Will Publicis Groupe be present at this year’s Cannes Lions Festival of Creativity? That depends on who you ask.
Earlier this month, one of the festival’s newsletters welcomed Publicis back into the fold just under 12 months after the 80,000-strong network announced that it would be “eliminating all award/trade shows for the next year” in order to help fund its new internal platform Marcel.
Now the holding company wants to clear the air: Yes, at least 84 employees will be at Cannes this year, including nearly 50 executives attending meetings hosted “by their clients and by other industry partners;” Yes, some of those meetings will come at the group’s expense; And yes, 399 campaigns created by Publicis agencies will be up for awards. Perhaps most importantly, global leadership will present a beta version of Marcel on the main stage during the second day of the festival.
But according to a press release sent to trade publications last week, these facts do not contradict CEO Arthur Sadoun’s 2017 edict forbidding all his agencies around the world from attending paid industry events.
And for the record, Publicis is not officially participating in Cannes this year.
“I am delighted to welcome Arthur and his team to the festival as our guests to update the industry on our partnership on Marcel,” said CEO Duncan Painter of Cannes Lions parent company Ascential. He declined to comment further.
Move fast and disrupt things
The purpose of this release was to resolve what has amounted to a yearlong messaging challenge for the world’s third largest advertising company.
“We did not anticipate at all such noise around [the announcement],” Sadoun told Adweek in an interview, acknowledging that the move was a “sacrifice” and that “there is no doubt we have not been ideal in internal communications [as] we didn’t think it would be a communications issue.” Beyond a few bumps in the road, however, Sadoun said he does not regret his company’s strategy, calling it “a very strong decision that had an effect on Cannes.”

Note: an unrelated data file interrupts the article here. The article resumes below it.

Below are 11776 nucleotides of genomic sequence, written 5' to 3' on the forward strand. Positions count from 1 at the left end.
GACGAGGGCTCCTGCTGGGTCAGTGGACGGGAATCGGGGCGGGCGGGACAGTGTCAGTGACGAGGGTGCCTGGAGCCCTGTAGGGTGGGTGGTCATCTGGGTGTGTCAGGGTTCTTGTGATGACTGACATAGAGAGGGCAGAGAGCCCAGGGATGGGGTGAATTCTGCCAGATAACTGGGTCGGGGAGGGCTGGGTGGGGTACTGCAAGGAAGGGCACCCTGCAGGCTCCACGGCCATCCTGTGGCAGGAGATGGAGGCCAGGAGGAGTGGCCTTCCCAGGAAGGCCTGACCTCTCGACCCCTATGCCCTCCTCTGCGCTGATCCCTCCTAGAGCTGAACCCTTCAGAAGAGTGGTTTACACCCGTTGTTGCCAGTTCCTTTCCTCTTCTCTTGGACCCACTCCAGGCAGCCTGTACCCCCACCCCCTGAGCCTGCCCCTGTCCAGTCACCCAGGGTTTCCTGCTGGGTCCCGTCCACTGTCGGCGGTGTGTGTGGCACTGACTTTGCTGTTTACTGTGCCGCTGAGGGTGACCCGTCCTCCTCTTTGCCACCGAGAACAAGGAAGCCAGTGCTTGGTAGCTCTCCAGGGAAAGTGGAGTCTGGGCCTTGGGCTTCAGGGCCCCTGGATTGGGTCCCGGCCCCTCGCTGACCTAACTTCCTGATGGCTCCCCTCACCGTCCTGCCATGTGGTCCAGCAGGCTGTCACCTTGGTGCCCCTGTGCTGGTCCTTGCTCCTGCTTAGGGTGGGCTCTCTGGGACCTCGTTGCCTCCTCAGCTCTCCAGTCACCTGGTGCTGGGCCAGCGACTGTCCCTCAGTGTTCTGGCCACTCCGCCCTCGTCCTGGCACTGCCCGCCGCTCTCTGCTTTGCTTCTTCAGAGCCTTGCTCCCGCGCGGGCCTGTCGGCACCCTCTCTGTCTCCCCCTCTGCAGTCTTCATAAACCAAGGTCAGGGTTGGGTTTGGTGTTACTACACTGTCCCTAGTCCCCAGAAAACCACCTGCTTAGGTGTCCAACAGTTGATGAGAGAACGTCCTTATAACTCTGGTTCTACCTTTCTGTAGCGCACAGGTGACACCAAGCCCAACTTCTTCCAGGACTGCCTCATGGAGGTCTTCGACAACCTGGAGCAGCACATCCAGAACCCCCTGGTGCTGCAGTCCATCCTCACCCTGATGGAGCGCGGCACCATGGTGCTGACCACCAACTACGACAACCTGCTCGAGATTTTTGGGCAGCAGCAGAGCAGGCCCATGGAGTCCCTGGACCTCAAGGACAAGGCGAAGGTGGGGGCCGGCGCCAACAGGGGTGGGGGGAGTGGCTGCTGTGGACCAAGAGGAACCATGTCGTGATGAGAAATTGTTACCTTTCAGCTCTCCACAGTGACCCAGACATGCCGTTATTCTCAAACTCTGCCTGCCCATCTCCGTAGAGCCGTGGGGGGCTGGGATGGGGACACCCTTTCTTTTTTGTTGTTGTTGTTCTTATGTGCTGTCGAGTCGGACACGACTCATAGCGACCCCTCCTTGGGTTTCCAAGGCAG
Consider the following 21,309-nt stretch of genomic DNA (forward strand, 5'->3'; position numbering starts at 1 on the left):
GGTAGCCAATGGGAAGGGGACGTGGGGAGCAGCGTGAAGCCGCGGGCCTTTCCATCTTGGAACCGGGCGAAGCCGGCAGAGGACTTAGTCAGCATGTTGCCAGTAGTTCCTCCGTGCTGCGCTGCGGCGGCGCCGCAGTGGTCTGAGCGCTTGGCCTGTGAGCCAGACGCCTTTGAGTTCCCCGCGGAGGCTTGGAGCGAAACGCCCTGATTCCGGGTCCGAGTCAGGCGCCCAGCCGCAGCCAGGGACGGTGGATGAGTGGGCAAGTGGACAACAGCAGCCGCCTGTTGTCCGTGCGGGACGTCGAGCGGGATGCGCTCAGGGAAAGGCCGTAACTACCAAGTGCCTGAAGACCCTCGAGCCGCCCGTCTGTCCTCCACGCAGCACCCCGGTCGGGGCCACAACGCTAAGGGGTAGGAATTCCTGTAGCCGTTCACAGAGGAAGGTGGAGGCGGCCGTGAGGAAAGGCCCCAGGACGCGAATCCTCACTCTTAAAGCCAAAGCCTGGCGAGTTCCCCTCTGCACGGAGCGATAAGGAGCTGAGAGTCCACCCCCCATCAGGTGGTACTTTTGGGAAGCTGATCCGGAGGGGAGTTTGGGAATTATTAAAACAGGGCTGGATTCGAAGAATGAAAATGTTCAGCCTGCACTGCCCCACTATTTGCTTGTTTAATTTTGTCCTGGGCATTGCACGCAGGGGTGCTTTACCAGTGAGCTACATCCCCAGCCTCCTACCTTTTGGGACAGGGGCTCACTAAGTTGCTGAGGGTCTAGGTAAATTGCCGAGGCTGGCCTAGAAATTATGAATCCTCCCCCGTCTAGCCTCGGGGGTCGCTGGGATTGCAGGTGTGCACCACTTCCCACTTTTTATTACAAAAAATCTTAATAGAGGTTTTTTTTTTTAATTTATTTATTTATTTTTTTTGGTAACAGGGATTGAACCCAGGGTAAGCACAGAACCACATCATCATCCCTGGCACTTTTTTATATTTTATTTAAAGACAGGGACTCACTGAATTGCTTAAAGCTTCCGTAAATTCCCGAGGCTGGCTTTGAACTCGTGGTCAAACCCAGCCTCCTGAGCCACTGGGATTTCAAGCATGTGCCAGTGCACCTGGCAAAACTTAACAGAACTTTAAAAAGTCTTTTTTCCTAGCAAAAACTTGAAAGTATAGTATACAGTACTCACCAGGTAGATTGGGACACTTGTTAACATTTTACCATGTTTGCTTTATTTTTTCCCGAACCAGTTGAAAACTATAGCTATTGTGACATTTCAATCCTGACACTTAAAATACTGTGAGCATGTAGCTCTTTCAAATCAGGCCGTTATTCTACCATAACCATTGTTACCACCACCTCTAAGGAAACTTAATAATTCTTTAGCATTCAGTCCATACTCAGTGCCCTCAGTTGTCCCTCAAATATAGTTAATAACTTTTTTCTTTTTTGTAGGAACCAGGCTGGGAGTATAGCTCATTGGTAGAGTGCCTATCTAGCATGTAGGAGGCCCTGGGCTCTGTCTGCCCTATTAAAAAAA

The Cannes organization did indeed cut both the length and the costs of this year’s festival after sometimes-tense negotiations with all major holding groups. And Sadoun even went so far as to say that Publicis used all the “millions of dollars of earned media” unexpectedly created by the Cannes ban to help negotiate a deal with Marcel partner Microsoft.
One Publicis veteran described the pivot as “a brilliant, bold, disruptive move” from Sadoun, who hit the ground running at a legacy organization in desperate need of a refresh.
At the same time, this former executive—who was present when the Marcel news was announced last year—called the group’s execution “tone deaf.”
“They said they were building Marcel to enable creativity in our people, but, at the same time, they removed the thing most creatives cared most about: awards. They developed no guidelines or definitions on what would or would not be acceptable,” the individual said.